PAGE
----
The role of polyallelism is revealed by the finding in gene GH1 of 130 SNPs, 18 of which are located in the encoding regions, and among the latter 11 SNPs are nonsynonymous (SNP NCBI). The incidence of SNPs in the GH1 gene in different populations is under study in various countries. In particular, a group of Spanish authors [72] has recently studied in detail 25 such SNPs (a rare allele of which was characterized by incidence higher than 1%) in a representative sample of healthy subjects of both genders with normal height (n = 307). But in subjects with some genotypes a significant decrease in height was recorded along with an increase recorded in others.

The GH1 gene expression is associated with alternative splicing, which produces two-to-four transcripts different in length [13, 73, 74]. There are also reports about another sharply shortened transcript (an isoform or variant 5) lacking most of the GH sequence (regions corresponding to exons 2, 3, and 4) ([75], NP_072056 NCBI).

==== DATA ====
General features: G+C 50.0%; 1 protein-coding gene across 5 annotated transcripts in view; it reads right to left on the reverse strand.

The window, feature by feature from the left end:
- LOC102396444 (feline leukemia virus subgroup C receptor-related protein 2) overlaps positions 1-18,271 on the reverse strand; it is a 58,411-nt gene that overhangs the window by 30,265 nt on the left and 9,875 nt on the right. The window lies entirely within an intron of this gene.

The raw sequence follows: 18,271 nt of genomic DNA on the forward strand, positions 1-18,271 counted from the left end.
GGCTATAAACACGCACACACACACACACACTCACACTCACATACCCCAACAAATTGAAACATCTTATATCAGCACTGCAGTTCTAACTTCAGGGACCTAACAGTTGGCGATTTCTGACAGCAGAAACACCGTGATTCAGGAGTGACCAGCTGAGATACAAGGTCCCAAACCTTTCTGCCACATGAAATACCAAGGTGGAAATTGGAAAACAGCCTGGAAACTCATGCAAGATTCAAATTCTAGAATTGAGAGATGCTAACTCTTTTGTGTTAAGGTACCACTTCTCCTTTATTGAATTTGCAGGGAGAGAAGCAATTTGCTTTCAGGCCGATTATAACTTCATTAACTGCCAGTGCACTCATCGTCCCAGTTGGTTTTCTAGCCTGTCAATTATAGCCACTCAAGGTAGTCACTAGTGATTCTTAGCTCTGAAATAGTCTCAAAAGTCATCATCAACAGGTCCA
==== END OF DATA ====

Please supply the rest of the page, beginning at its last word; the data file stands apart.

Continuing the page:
Alternative splicing and some other mechanisms (including various postsynthetic modifications) result in multiplicity of GH1 protein products, which were detected even in the 1980s and are still under intensive investigation [4, 13, 22, 75, 76]. According to data of enzyme immunoassay, among the GH isoforms detected in the bloodstream about 70-75% is a 22-kDa protein, and this isoform is considered to be the major one; 5-10% is constituted by a 20-kDa protein that is a product of translation of an alternative transcript of the GH1 gene [4, 64, 76]. The other material is distributed mainly between dimeric and oligomeric fractions, which contain corresponding aggregations generated due to both covalent bonds and weak (noncovalent) interactions. Small quantities of isoforms with individual deamidated amino acid residues (Q137→E, 152N→D) were found, as well as glycosylated isoforms [77, 78] and protein products of other alternative transcripts. Note that even the protein product of a very short transcript (an isoform or variant 5) was detected. This 5-kDa product consists of 43 a.a. and displays insulin-like functional activity [74]. Amino acid sequences of protein products produced on translation of five transcripts of the GH1 gene are presented in Swiss-Prot record P01241.